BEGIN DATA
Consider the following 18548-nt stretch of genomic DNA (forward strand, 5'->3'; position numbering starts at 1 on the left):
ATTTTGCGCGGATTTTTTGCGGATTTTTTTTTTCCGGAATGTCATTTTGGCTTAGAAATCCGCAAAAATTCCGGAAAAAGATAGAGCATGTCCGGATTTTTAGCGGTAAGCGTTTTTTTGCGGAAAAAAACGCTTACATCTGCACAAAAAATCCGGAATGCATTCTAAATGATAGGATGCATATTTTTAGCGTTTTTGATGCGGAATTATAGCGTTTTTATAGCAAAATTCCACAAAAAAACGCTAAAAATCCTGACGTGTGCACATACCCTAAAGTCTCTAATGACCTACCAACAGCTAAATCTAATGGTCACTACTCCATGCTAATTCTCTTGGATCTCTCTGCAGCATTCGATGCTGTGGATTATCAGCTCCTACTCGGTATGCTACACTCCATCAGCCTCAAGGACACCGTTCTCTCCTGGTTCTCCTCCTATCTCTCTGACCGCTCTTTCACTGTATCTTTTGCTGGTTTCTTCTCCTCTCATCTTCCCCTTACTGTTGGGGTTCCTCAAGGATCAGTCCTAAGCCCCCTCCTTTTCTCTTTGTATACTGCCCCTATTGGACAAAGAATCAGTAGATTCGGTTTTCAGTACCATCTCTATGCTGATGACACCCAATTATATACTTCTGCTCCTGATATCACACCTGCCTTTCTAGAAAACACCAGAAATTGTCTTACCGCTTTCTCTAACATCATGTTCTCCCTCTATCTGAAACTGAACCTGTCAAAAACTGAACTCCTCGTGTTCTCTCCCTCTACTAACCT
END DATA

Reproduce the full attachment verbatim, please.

Consider the following 18548-nt stretch of genomic DNA (forward strand, 5'->3'; position numbering starts at 1 on the left):
ATTTTGCGCGGATTTTTTGCGGATTTTTTTTTTCCGGAATGTCATTTTGGCTTAGAAATCCGCAAAAATTCCGGAAAAAGATAGAGCATGTCCGGATTTTTAGCGGTAAGCGTTTTTTTGCGGAAAAAAACGCTTACATCTGCACAAAAAATCCGGAATGCATTCTAAATGATAGGATGCATATTTTTAGCGTTTTTGATGCGGAATTATAGCGTTTTTATAGCAAAATTCCACAAAAAAACGCTAAAAATCCTGACGTGTGCACATACCCTAAAGTCTCTAATGACCTACCAACAGCTAAATCTAATGGTCACTACTCCATGCTAATTCTCTTGGATCTCTCTGCAGCATTCGATGCTGTGGATTATCAGCTCCTACTCGGTATGCTACACTCCATCAGCCTCAAGGACACCGTTCTCTCCTGGTTCTCCTCCTATCTCTCTGACCGCTCTTTCACTGTATCTTTTGCTGGTTTCTTCTCCTCTCATCTTCCCCTTACTGTTGGGGTTCCTCAAGGATCAGTCCTAAGCCCCCTCCTTTTCTCTTTGTATACTGCCCCTATTGGACAAAGAATCAGTAGATTCGGTTTTCAGTACCATCTCTATGCTGATGACACCCAATTATATACTTCTGCTCCTGATATCACACCTGCCTTTCTAGAAAACACCAGAAATTGTCTTACCGCTTTCTCTAACATCATGTTCTCCCTCTATCTGAAACTGAACCTGTCAAAAACTGAACTCCTCGTGTTCTCTCCCTCTACTAACCT